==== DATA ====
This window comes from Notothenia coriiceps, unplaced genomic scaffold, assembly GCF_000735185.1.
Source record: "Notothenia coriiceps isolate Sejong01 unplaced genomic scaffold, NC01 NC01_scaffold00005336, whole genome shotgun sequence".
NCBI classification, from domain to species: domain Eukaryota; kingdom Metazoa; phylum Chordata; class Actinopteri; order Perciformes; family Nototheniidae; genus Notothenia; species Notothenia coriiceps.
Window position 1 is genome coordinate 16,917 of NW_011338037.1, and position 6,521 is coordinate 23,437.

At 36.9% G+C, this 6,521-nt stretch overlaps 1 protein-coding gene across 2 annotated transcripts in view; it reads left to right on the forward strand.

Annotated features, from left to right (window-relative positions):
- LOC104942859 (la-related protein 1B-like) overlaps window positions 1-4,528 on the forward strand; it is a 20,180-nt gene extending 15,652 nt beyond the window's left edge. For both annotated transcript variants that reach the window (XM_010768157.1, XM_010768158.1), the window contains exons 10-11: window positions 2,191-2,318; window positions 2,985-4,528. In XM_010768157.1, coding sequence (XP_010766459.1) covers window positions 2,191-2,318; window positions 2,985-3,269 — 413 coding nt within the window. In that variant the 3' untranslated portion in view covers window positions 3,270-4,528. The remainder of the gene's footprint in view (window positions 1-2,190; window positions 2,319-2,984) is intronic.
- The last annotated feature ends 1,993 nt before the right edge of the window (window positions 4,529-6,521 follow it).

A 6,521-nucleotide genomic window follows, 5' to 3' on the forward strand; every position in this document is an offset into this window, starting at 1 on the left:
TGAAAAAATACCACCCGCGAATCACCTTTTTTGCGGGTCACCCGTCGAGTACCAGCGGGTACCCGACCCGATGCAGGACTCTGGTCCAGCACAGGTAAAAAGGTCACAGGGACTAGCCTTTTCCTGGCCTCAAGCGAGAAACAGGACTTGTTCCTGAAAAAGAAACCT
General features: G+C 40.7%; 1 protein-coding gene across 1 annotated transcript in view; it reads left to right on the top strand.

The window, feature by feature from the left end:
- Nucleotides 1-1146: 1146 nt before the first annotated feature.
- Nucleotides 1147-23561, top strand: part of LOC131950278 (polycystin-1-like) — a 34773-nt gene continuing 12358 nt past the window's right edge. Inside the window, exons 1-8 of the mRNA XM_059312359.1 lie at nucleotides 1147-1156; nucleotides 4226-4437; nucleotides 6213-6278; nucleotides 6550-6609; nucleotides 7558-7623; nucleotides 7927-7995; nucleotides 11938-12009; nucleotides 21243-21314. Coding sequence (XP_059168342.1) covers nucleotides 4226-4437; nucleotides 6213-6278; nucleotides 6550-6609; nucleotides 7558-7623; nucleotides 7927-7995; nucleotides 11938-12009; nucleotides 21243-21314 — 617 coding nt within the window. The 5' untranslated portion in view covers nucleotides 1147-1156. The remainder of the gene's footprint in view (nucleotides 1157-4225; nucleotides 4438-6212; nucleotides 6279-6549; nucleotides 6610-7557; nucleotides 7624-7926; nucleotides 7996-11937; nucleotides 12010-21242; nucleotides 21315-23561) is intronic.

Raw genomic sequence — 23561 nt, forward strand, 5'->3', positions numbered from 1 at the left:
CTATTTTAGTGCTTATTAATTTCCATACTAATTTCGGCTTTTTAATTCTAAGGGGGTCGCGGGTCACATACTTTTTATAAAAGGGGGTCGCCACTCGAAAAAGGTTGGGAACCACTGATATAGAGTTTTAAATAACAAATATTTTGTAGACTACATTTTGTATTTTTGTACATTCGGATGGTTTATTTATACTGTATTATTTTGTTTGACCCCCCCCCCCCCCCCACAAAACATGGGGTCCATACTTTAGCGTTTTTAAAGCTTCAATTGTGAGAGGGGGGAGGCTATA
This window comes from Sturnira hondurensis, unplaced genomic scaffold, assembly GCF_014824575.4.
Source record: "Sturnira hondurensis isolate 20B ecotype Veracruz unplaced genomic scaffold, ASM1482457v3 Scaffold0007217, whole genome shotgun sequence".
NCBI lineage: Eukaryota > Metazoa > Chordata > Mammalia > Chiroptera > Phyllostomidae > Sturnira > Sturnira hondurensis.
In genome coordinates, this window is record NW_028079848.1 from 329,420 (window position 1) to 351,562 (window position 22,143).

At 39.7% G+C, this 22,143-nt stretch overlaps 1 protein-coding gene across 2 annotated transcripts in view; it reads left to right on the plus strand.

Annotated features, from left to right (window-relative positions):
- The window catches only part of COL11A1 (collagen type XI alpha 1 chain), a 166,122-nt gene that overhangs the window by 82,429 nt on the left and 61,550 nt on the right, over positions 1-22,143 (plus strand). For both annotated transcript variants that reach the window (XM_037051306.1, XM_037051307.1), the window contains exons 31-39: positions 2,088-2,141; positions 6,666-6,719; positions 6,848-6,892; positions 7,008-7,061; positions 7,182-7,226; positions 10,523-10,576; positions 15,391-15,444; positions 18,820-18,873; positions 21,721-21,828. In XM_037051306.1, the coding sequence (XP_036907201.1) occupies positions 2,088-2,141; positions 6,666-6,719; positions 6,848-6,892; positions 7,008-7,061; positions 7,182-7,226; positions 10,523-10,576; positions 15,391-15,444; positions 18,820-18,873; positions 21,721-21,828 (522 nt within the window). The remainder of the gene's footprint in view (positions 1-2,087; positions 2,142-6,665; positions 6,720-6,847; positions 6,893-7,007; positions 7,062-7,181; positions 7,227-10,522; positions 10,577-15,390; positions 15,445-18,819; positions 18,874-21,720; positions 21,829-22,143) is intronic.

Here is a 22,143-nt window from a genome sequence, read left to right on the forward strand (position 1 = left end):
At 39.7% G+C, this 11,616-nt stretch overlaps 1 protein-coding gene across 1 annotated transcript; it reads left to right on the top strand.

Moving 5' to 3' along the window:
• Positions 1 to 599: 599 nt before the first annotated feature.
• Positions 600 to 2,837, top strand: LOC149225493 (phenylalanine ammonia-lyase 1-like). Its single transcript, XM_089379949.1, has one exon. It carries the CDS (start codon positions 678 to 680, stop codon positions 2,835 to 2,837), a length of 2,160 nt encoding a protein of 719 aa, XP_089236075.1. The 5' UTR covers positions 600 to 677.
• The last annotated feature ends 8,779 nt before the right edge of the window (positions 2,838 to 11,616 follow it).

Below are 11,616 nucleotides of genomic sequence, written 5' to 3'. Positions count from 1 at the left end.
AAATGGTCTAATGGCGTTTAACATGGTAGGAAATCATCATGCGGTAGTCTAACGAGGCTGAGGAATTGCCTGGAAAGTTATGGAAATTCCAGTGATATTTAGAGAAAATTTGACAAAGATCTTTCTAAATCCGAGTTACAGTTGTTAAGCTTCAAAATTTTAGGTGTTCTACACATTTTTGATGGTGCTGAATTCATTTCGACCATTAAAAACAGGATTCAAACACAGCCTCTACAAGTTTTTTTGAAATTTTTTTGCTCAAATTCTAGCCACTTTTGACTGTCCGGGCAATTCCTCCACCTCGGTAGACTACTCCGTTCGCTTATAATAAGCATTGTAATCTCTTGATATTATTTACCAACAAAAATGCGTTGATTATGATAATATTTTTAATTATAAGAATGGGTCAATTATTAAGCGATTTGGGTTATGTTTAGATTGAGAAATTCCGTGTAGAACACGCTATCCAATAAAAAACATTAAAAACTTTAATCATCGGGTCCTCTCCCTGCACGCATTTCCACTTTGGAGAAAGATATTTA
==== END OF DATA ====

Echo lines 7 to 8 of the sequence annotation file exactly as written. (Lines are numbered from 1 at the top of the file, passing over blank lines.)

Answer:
- LOC104942859 (la-related protein 1B-like) overlaps window positions 1-4,528 on the forward strand; it is a 20,180-nt gene extending 15,652 nt beyond the window's left edge. For both annotated transcript variants that reach the window (XM_010768157.1, XM_010768158.1), the window contains exons 10-11: window positions 2,191-2,318; window positions 2,985-4,528. In XM_010768157.1, coding sequence (XP_010766459.1) covers window positions 2,191-2,318; window positions 2,985-3,269 — 413 coding nt within the window. In that variant the 3' untranslated portion in view covers window positions 3,270-4,528. The remainder of the gene's footprint in view (window positions 1-2,190; window positions 2,319-2,984) is intronic.
- The last annotated feature ends 1,993 nt before the right edge of the window (window positions 4,529-6,521 follow it).